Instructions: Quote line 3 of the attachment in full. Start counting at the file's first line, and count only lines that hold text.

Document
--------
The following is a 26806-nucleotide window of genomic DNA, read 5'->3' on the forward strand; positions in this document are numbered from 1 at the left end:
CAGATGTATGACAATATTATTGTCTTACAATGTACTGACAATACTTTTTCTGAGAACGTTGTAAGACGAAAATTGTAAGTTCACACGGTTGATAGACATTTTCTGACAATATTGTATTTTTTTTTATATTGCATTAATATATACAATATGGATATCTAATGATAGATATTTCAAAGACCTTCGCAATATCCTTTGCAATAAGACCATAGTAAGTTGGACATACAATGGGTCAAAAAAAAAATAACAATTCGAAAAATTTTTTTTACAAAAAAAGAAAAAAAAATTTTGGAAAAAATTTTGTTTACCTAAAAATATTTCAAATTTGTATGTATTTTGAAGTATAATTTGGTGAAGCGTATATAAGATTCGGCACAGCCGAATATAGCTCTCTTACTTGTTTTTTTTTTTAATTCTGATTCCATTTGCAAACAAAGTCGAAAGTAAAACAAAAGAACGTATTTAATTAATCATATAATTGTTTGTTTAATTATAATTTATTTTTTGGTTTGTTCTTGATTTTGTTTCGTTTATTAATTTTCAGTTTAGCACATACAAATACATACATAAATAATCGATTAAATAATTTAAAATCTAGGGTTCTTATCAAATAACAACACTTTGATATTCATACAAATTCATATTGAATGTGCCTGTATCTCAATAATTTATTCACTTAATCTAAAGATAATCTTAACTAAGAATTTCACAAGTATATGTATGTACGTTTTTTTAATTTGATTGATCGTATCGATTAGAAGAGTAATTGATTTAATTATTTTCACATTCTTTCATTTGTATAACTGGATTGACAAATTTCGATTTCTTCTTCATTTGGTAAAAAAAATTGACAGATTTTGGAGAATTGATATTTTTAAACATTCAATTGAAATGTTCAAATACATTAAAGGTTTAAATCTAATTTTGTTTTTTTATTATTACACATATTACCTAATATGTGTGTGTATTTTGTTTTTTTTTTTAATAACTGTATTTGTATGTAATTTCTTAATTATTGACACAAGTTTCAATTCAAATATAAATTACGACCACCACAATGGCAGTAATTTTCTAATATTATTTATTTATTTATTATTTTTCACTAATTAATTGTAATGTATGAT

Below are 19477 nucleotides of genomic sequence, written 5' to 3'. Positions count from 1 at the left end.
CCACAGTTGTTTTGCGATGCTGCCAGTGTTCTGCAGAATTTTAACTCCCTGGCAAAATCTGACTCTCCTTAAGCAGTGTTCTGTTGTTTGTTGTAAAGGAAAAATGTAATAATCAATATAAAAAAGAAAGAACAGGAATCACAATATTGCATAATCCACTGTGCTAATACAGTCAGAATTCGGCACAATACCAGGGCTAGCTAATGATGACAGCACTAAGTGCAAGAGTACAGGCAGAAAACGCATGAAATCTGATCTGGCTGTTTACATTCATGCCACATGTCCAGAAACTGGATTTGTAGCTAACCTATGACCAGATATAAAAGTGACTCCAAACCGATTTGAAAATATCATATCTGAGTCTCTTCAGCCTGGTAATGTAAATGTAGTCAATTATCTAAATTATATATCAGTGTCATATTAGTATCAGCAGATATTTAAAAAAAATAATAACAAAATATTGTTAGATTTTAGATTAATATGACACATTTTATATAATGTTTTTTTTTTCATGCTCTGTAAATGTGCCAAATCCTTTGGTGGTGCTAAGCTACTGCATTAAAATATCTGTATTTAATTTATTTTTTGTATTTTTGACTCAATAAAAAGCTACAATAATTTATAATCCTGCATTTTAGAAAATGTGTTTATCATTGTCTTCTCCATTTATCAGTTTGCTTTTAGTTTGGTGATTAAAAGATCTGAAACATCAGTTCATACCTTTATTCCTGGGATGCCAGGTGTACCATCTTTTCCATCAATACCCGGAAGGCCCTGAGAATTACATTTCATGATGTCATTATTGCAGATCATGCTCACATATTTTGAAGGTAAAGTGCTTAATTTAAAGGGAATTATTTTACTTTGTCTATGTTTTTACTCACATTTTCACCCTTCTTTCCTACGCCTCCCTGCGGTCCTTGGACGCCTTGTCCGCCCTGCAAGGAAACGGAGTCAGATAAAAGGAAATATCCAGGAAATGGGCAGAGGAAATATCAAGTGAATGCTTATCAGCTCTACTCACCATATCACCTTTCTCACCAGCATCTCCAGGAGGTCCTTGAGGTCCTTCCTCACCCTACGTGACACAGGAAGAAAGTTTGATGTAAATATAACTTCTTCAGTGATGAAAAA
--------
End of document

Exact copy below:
Below are 19477 nucleotides of genomic sequence, written 5' to 3'. Positions count from 1 at the left end.